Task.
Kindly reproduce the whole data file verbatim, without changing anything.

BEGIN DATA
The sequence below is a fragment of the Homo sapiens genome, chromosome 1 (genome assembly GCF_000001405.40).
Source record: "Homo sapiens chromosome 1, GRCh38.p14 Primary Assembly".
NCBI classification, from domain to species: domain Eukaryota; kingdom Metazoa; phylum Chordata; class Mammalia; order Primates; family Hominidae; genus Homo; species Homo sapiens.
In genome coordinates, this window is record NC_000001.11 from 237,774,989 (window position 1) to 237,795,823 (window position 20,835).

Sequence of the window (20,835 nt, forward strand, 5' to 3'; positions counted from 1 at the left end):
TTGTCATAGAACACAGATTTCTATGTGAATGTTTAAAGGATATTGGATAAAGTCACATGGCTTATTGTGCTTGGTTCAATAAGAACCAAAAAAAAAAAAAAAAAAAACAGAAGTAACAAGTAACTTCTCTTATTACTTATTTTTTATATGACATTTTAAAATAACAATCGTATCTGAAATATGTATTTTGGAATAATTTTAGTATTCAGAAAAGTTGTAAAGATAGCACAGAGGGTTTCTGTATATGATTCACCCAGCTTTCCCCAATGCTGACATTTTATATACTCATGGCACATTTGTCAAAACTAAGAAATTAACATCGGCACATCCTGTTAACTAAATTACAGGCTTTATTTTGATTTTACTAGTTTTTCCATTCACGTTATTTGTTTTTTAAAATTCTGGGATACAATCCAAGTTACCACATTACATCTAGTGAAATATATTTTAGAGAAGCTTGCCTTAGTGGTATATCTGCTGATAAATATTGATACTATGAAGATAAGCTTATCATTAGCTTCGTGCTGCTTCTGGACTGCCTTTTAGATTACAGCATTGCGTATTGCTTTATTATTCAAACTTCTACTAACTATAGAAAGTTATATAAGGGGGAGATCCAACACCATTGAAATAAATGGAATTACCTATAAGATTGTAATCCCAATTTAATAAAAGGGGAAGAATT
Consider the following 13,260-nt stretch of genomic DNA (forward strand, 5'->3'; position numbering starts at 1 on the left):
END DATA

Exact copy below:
The sequence below is a fragment of the Homo sapiens genome, chromosome 1 (genome assembly GCF_000001405.40).
Source record: "Homo sapiens chromosome 1, GRCh38.p14 Primary Assembly".
NCBI classification, from domain to species: domain Eukaryota; kingdom Metazoa; phylum Chordata; class Mammalia; order Primates; family Hominidae; genus Homo; species Homo sapiens.
In genome coordinates, this window is record NC_000001.11 from 237,774,989 (window position 1) to 237,795,823 (window position 20,835).

Sequence of the window (20,835 nt, forward strand, 5' to 3'; positions counted from 1 at the left end):
TTGTCATAGAACACAGATTTCTATGTGAATGTTTAAAGGATATTGGATAAAGTCACATGGCTTATTGTGCTTGGTTCAATAAGAACCAAAAAAAAAAAAAAAAAAAACAGAAGTAACAAGTAACTTCTCTTATTACTTATTTTTTATATGACATTTTAAAATAACAATCGTATCTGAAATATGTATTTTGGAATAATTTTAGTATTCAGAAAAGTTGTAAAGATAGCACAGAGGGTTTCTGTATATGATTCACCCAGCTTTCCCCAATGCTGACATTTTATATACTCATGGCACATTTGTCAAAACTAAGAAATTAACATCGGCACATCCTGTTAACTAAATTACAGGCTTTATTTTGATTTTACTAGTTTTTCCATTCACGTTATTTGTTTTTTAAAATTCTGGGATACAATCCAAGTTACCACATTACATCTAGTGAAATATATTTTAGAGAAGCTTGCCTTAGTGGTATATCTGCTGATAAATATTGATACTATGAAGATAAGCTTATCATTAGCTTCGTGCTGCTTCTGGACTGCCTTTTAGATTACAGCATTGCGTATTGCTTTATTATTCAAACTTCTACTAACTATAGAAAGTTATATAAGGGGGAGATCCAACACCATTGAAATAAATGGAATTACCTATAAGATTGTAATCCCAATTTAATAAAAGGGGAAGAATT
Consider the following 13,260-nt stretch of genomic DNA (forward strand, 5'->3'; position numbering starts at 1 on the left):